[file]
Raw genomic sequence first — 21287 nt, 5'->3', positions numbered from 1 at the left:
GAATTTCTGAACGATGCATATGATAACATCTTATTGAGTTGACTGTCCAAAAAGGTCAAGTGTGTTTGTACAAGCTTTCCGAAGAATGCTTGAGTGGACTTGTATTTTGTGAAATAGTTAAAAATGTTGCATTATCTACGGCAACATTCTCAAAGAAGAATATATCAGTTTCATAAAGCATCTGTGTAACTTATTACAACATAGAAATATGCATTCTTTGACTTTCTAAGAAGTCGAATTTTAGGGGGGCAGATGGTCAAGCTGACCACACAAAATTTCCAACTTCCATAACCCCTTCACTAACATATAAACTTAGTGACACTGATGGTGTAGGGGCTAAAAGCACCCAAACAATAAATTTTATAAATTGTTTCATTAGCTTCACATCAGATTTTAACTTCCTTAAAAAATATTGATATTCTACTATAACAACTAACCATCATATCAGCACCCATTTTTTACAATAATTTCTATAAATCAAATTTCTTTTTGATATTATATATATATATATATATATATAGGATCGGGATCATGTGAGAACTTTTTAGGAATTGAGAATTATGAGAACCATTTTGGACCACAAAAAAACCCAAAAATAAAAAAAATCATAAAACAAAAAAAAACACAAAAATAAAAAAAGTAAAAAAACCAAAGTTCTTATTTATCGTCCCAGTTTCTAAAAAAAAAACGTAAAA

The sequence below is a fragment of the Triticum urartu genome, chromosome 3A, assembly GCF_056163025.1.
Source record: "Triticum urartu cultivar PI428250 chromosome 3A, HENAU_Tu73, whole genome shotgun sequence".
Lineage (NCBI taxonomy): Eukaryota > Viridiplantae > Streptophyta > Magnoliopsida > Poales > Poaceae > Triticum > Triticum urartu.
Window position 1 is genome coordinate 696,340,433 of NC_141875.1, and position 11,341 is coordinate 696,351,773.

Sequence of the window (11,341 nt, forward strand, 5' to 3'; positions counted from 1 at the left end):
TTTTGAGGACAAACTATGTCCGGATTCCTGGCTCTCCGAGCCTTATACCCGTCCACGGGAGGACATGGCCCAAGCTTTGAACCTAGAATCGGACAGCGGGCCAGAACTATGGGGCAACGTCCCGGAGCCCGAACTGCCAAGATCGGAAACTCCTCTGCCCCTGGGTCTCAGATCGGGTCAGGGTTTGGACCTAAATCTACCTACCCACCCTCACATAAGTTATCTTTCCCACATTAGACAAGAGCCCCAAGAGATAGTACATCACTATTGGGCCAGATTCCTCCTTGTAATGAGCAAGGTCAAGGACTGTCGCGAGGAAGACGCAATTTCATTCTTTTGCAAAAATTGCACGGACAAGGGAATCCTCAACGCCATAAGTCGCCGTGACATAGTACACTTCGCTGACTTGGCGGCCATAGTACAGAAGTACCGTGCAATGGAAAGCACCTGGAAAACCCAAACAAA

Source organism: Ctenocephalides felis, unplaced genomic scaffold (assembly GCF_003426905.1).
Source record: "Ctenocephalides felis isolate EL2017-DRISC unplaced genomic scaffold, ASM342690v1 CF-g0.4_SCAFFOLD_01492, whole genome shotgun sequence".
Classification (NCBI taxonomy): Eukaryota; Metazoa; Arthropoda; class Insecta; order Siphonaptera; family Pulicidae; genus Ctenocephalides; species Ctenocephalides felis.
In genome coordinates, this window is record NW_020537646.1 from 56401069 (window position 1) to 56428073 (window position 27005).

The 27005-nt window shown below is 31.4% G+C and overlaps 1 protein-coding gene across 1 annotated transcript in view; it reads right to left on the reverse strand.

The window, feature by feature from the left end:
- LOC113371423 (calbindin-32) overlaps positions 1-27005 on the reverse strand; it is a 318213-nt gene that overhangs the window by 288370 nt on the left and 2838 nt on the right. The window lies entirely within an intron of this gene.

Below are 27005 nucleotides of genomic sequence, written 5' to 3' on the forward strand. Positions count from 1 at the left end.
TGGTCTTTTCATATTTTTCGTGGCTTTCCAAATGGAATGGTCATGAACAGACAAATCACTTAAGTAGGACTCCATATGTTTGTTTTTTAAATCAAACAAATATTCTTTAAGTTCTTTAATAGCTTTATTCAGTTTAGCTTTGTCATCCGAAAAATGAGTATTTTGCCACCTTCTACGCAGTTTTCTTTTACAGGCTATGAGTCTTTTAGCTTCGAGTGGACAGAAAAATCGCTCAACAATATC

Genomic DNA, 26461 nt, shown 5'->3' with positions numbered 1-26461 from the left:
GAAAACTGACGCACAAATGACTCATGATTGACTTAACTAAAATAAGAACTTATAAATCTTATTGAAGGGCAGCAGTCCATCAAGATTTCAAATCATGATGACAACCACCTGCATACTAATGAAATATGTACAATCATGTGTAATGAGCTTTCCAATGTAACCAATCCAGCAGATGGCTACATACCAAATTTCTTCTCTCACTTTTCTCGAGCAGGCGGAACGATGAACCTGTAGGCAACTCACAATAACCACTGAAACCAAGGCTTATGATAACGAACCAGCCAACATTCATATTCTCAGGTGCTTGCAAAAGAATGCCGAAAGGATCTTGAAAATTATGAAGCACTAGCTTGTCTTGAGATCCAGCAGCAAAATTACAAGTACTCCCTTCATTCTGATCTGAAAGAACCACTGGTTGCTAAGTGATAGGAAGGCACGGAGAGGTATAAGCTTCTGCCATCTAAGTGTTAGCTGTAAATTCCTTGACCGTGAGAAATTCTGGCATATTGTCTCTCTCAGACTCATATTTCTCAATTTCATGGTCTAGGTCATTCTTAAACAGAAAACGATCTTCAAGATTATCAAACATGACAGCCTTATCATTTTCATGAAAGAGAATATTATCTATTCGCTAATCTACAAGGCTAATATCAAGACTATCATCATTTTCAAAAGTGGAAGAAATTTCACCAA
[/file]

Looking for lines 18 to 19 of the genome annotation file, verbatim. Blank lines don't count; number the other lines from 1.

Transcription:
Genomic DNA, 26461 nt, shown 5'->3' with positions numbered 1-26461 from the left:
GAAAACTGACGCACAAATGACTCATGATTGACTTAACTAAAATAAGAACTTATAAATCTTATTGAAGGGCAGCAGTCCATCAAGATTTCAAATCATGATGACAACCACCTGCATACTAATGAAATATGTACAATCATGTGTAATGAGCTTTCCAATGTAACCAATCCAGCAGATGGCTACATACCAAATTTCTTCTCTCACTTTTCTCGAGCAGGCGGAACGATGAACCTGTAGGCAACTCACAATAACCACTGAAACCAAGGCTTATGATAACGAACCAGCCAACATTCATATTCTCAGGTGCTTGCAAAAGAATGCCGAAAGGATCTTGAAAATTATGAAGCACTAGCTTGTCTTGAGATCCAGCAGCAAAATTACAAGTACTCCCTTCATTCTGATCTGAAAGAACCACTGGTTGCTAAGTGATAGGAAGGCACGGAGAGGTATAAGCTTCTGCCATCTAAGTGTTAGCTGTAAATTCCTTGACCGTGAGAAATTCTGGCATATTGTCTCTCTCAGACTCATATTTCTCAATTTCATGGTCTAGGTCATTCTTAAACAGAAAACGATCTTCAAGATTATCAAACATGACAGCCTTATCATTTTCATGAAAGAGAATATTATCTATTCGCTAATCTACAAGGCTAATATCAAGACTATCATCATTTTCAAAAGTGGAAGAAATTTCACCAA